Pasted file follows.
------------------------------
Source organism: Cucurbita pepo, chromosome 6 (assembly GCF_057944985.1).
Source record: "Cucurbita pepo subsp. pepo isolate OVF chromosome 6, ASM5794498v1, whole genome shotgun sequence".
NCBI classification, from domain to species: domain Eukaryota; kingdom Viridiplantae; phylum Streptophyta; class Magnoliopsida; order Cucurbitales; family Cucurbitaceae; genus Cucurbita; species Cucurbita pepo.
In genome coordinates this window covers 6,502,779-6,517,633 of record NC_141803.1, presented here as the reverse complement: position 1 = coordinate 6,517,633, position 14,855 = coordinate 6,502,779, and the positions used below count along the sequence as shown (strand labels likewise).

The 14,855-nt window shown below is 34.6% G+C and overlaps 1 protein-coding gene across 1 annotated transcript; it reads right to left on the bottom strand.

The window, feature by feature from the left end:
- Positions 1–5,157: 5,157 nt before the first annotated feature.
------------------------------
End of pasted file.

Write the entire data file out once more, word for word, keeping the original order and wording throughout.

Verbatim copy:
Source organism: Cucurbita pepo, chromosome 6 (assembly GCF_057944985.1).
Source record: "Cucurbita pepo subsp. pepo isolate OVF chromosome 6, ASM5794498v1, whole genome shotgun sequence".
NCBI classification, from domain to species: domain Eukaryota; kingdom Viridiplantae; phylum Streptophyta; class Magnoliopsida; order Cucurbitales; family Cucurbitaceae; genus Cucurbita; species Cucurbita pepo.
In genome coordinates this window covers 6,502,779-6,517,633 of record NC_141803.1, presented here as the reverse complement: position 1 = coordinate 6,517,633, position 14,855 = coordinate 6,502,779, and the positions used below count along the sequence as shown (strand labels likewise).

The 14,855-nt window shown below is 34.6% G+C and overlaps 1 protein-coding gene across 1 annotated transcript; it reads right to left on the bottom strand.

The window, feature by feature from the left end:
- Positions 1–5,157: 5,157 nt before the first annotated feature.